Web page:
Fungi Physics: How Those Spores Launch Just Right



On mushrooms, spores grow along the gills on the underside of the caps. The size varies, but a typical spore is about 10 microns, or 1/2,500th of an inch, in width, and it is attached at the end of a stalk called a sterigma. In a single day, a mushroom releases billions of spores.

If the spores were merely dropped, many of them would waft back into the parent mushroom and get stuck. “When a spore launches, it has to go far enough that it clears its apparatus,” said Anne Pringle, a professor of botany and bacteriology at the University of Wisconsin and a collaborator on the new research.

So a mushroom fires the spores away from the vertical gill — but not so far that they fly into the next gill over. The speed is not that fast — less than 10 miles per hour — and the distance is usually just a few hundred microns before air friction slows down the microscopic spores. But the acceleration is explosive, exerting thousands of times the force of gravity.

Scientists call spores launched in this manner ballistospheres.

At the same time they are traveling away from the gills gravity pulls them down and the spores catch a ride on air currents to spawn into new mushrooms elsewhere.


Close-up image of the gill of a gray shag mushroom with spores waiting to be launched.

David McLaughlin/Botanical Journal of the Linnean Society

The energy for propelling the spores turns out to come from the surface tension of water — the forces that cause a drop of water to roll up into a bead on a water-repellent surface.

In his early observations, Buller noticed a tiny droplet next to a spore.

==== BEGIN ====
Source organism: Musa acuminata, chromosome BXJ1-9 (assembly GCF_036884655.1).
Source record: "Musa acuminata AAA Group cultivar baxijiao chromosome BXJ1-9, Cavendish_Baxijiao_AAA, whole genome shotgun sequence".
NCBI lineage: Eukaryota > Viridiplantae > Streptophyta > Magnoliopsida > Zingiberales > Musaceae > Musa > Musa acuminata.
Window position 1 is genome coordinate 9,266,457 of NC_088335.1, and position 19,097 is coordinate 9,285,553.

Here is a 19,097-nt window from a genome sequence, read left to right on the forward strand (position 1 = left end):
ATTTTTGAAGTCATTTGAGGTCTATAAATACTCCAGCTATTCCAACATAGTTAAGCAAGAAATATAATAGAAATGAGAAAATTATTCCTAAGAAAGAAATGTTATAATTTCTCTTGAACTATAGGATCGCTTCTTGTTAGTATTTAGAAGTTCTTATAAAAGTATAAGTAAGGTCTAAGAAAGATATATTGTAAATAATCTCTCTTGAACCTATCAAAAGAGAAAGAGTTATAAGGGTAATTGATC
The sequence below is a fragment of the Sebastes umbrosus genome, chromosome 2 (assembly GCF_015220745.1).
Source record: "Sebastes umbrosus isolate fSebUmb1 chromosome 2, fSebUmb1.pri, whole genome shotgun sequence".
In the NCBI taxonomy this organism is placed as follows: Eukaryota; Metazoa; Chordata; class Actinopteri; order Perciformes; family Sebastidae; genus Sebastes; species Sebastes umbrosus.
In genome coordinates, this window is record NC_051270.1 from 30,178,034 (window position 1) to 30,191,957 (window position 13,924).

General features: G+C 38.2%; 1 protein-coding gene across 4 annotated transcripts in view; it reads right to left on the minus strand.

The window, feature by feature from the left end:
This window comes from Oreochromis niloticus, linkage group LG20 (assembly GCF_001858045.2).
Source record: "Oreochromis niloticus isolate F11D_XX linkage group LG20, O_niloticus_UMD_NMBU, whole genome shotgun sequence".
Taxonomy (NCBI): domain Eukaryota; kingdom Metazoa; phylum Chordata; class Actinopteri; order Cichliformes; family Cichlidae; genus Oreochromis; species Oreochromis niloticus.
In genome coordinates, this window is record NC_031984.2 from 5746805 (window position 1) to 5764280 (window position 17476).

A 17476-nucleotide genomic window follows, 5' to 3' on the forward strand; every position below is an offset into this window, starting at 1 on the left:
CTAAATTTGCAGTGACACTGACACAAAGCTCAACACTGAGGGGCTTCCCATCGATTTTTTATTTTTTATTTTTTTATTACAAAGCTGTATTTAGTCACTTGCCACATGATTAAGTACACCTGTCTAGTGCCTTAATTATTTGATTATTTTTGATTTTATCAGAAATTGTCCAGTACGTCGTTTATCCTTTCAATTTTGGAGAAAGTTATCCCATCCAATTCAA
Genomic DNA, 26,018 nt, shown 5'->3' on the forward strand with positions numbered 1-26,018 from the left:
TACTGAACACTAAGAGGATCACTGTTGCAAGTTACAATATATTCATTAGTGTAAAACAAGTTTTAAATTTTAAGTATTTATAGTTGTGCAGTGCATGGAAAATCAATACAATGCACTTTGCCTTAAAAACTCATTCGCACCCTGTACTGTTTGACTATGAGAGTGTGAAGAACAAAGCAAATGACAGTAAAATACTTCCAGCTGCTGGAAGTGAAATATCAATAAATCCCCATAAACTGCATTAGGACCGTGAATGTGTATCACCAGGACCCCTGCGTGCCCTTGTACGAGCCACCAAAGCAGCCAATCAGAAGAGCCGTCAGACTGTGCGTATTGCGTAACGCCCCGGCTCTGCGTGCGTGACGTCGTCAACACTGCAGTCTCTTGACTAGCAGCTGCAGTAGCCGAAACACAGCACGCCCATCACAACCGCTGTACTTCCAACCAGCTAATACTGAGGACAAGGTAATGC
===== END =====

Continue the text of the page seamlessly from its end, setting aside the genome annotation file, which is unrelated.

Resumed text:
In these successive images of a fungal spore launching, the small sphere of liquid on the left is known as the Buller’s drop. To the right is the spore. The Buller’s drop merges with liquid on the spore, catapulting the spore into the air.

Nicholas P. Money/Mycologia

“There’s a point at the top of the sterigma, and it has one of the most poetic names in biology,” Dr. Pringle said. “It’s called the punctum lacryman, which means the point that cries. Something about it, either its texture or its chemistry, means that it accumulates water from the surrounding environment.”

Buller hypothesized that when the tiny sphere of fluid — it’s now called the Buller’s drop — touched the liquid on the spore, the two merged, releasing the surface tension energy and launching the spore.

“He had it very, very close,” Dr. Money said.

But the launching was so fast that no one knew for sure. Other scientists offered other ideas like squirty sterigmata, bursting bubbles and electrostatic repulsion.

More than a decade ago, Dr. Pringle and Dr. Money turned to ultrahigh-speed video cameras, capturing 100,000 frames a second, to fill in some of the blanks. Even that was not quite fast enough to capture all of the details of what was going on.

In the new experiment, polystyrene spheres were sliced in the shape of a spherical cap, mimicking the shape of a spore. A lens-shaped drop of water, with some ethanol mixed in to make it sticky enough to stay on the surface, was added on top of the flat side. Drips from an inkjet printer created the Buller’s drop next to it until it touched the liquid on the plastic spore.

The merging was still fast — less than a thousandth of a second — but slow enough to be studied. “When they coalesce, they actually get this bounce, which is precisely what we see in nature,” Dr. Money said.

The researchers also used computer simulations to show how the merging launched the spore at a right angle to the surface — the perfect direction for the spore to safely ride air currents.

“It’s gratifying, after so many years,” Dr. Chen said. “We finally saw how to explain this century-old puzzle of directionality.”

Mycologists now have a tool to study the process more exactly, varying the shape of the spore or the relative size of the Buller’s drop.

It could conceivably even have practical uses. Imagine a surface that cleans itself, flinging away any dirt particles that land on it.

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